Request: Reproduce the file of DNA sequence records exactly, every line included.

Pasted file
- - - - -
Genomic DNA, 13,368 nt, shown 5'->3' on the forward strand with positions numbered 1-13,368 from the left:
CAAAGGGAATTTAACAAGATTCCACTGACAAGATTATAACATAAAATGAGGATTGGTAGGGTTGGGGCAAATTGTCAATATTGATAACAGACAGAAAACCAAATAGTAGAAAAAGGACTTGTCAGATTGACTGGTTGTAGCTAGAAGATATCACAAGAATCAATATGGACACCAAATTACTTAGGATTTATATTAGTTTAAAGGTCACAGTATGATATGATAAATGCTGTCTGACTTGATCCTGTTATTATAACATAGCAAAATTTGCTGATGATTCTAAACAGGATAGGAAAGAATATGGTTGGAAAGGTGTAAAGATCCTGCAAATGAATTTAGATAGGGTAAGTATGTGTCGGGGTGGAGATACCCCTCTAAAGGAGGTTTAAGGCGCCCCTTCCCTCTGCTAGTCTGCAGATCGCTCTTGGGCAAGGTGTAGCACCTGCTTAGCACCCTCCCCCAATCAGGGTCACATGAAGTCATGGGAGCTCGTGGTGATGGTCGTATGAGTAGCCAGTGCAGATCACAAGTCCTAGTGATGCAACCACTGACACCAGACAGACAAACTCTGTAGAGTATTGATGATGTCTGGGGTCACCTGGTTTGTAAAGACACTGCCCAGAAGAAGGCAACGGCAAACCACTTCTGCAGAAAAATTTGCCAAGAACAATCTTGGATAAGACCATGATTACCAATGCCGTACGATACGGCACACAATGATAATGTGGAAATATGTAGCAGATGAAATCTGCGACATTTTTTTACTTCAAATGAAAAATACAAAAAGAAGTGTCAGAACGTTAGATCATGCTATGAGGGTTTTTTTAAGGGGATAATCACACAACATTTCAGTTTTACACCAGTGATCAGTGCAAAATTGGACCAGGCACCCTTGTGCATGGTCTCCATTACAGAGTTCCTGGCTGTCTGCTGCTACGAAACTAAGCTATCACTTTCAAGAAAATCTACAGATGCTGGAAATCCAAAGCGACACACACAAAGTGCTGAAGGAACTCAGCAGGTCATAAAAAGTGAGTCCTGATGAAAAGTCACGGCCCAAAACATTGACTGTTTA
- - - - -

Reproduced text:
Genomic DNA, 13,368 nt, shown 5'->3' on the forward strand with positions numbered 1-13,368 from the left:
CAAAGGGAATTTAACAAGATTCCACTGACAAGATTATAACATAAAATGAGGATTGGTAGGGTTGGGGCAAATTGTCAATATTGATAACAGACAGAAAACCAAATAGTAGAAAAAGGACTTGTCAGATTGACTGGTTGTAGCTAGAAGATATCACAAGAATCAATATGGACACCAAATTACTTAGGATTTATATTAGTTTAAAGGTCACAGTATGATATGATAAATGCTGTCTGACTTGATCCTGTTATTATAACATAGCAAAATTTGCTGATGATTCTAAACAGGATAGGAAAGAATATGGTTGGAAAGGTGTAAAGATCCTGCAAATGAATTTAGATAGGGTAAGTATGTGTCGGGGTGGAGATACCCCTCTAAAGGAGGTTTAAGGCGCCCCTTCCCTCTGCTAGTCTGCAGATCGCTCTTGGGCAAGGTGTAGCACCTGCTTAGCACCCTCCCCCAATCAGGGTCACATGAAGTCATGGGAGCTCGTGGTGATGGTCGTATGAGTAGCCAGTGCAGATCACAAGTCCTAGTGATGCAACCACTGACACCAGACAGACAAACTCTGTAGAGTATTGATGATGTCTGGGGTCACCTGGTTTGTAAAGACACTGCCCAGAAGAAGGCAACGGCAAACCACTTCTGCAGAAAAATTTGCCAAGAACAATCTTGGATAAGACCATGATTACCAATGCCGTACGATACGGCACACAATGATAATGTGGAAATATGTAGCAGATGAAATCTGCGACATTTTTTTACTTCAAATGAAAAATACAAAAAGAAGTGTCAGAACGTTAGATCATGCTATGAGGGTTTTTTTAAGGGGATAATCACACAACATTTCAGTTTTACACCAGTGATCAGTGCAAAATTGGACCAGGCACCCTTGTGCATGGTCTCCATTACAGAGTTCCTGGCTGTCTGCTGCTACGAAACTAAGCTATCACTTTCAAGAAAATCTACAGATGCTGGAAATCCAAAGCGACACACACAAAGTGCTGAAGGAACTCAGCAGGTCATAAAAAGTGAGTCCTGATGAAAAGTCACGGCCCAAAACATTGACTGTTTA